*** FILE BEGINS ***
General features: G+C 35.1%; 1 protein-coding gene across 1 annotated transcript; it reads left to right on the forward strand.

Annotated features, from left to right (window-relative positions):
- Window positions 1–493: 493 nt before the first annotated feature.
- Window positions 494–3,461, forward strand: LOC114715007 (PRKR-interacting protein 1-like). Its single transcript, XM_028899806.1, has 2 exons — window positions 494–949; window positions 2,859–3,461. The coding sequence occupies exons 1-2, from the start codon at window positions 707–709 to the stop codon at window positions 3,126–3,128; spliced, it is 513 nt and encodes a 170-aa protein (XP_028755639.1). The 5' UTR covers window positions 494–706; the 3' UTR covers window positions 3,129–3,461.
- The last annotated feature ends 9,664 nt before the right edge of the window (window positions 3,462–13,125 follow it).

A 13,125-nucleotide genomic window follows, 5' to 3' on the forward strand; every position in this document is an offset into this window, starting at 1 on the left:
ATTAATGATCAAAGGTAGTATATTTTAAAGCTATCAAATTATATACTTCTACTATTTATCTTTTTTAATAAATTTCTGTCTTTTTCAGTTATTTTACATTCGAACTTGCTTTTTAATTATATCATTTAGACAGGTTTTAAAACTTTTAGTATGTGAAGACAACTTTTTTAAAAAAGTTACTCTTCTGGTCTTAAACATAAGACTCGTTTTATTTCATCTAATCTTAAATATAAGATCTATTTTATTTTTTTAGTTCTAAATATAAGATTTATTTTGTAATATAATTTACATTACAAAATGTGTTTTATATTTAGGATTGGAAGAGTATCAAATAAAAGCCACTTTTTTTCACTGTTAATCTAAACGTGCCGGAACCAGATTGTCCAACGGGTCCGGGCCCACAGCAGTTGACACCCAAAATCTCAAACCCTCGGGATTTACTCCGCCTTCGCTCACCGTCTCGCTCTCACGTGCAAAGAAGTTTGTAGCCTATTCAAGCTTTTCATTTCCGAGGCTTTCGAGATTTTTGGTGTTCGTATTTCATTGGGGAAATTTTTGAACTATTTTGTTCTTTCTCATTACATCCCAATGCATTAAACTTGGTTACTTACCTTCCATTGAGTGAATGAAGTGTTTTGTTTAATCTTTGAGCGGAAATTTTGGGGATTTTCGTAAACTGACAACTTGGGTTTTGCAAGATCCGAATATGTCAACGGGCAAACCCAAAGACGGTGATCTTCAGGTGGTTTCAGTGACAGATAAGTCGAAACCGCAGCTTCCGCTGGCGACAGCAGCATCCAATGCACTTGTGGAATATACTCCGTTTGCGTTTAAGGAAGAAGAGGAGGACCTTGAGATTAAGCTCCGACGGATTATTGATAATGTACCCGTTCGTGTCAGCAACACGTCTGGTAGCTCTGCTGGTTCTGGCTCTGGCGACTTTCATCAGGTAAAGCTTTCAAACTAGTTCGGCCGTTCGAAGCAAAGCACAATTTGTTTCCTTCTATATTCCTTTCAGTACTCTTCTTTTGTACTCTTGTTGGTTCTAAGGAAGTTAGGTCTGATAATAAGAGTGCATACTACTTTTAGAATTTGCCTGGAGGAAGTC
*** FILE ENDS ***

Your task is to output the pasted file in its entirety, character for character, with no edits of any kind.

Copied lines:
General features: G+C 35.1%; 1 protein-coding gene across 1 annotated transcript; it reads left to right on the forward strand.

Annotated features, from left to right (window-relative positions):
- Window positions 1–493: 493 nt before the first annotated feature.
- Window positions 494–3,461, forward strand: LOC114715007 (PRKR-interacting protein 1-like). Its single transcript, XM_028899806.1, has 2 exons — window positions 494–949; window positions 2,859–3,461. The coding sequence occupies exons 1-2, from the start codon at window positions 707–709 to the stop codon at window positions 3,126–3,128; spliced, it is 513 nt and encodes a 170-aa protein (XP_028755639.1). The 5' UTR covers window positions 494–706; the 3' UTR covers window positions 3,129–3,461.
- The last annotated feature ends 9,664 nt before the right edge of the window (window positions 3,462–13,125 follow it).

A 13,125-nucleotide genomic window follows, 5' to 3' on the forward strand; every position in this document is an offset into this window, starting at 1 on the left:
ATTAATGATCAAAGGTAGTATATTTTAAAGCTATCAAATTATATACTTCTACTATTTATCTTTTTTAATAAATTTCTGTCTTTTTCAGTTATTTTACATTCGAACTTGCTTTTTAATTATATCATTTAGACAGGTTTTAAAACTTTTAGTATGTGAAGACAACTTTTTTAAAAAAGTTACTCTTCTGGTCTTAAACATAAGACTCGTTTTATTTCATCTAATCTTAAATATAAGATCTATTTTATTTTTTTAGTTCTAAATATAAGATTTATTTTGTAATATAATTTACATTACAAAATGTGTTTTATATTTAGGATTGGAAGAGTATCAAATAAAAGCCACTTTTTTTCACTGTTAATCTAAACGTGCCGGAACCAGATTGTCCAACGGGTCCGGGCCCACAGCAGTTGACACCCAAAATCTCAAACCCTCGGGATTTACTCCGCCTTCGCTCACCGTCTCGCTCTCACGTGCAAAGAAGTTTGTAGCCTATTCAAGCTTTTCATTTCCGAGGCTTTCGAGATTTTTGGTGTTCGTATTTCATTGGGGAAATTTTTGAACTATTTTGTTCTTTCTCATTACATCCCAATGCATTAAACTTGGTTACTTACCTTCCATTGAGTGAATGAAGTGTTTTGTTTAATCTTTGAGCGGAAATTTTGGGGATTTTCGTAAACTGACAACTTGGGTTTTGCAAGATCCGAATATGTCAACGGGCAAACCCAAAGACGGTGATCTTCAGGTGGTTTCAGTGACAGATAAGTCGAAACCGCAGCTTCCGCTGGCGACAGCAGCATCCAATGCACTTGTGGAATATACTCCGTTTGCGTTTAAGGAAGAAGAGGAGGACCTTGAGATTAAGCTCCGACGGATTATTGATAATGTACCCGTTCGTGTCAGCAACACGTCTGGTAGCTCTGCTGGTTCTGGCTCTGGCGACTTTCATCAGGTAAAGCTTTCAAACTAGTTCGGCCGTTCGAAGCAAAGCACAATTTGTTTCCTTCTATATTCCTTTCAGTACTCTTCTTTTGTACTCTTGTTGGTTCTAAGGAAGTTAGGTCTGATAATAAGAGTGCATACTACTTTTAGAATTTGCCTGGAGGAAGTC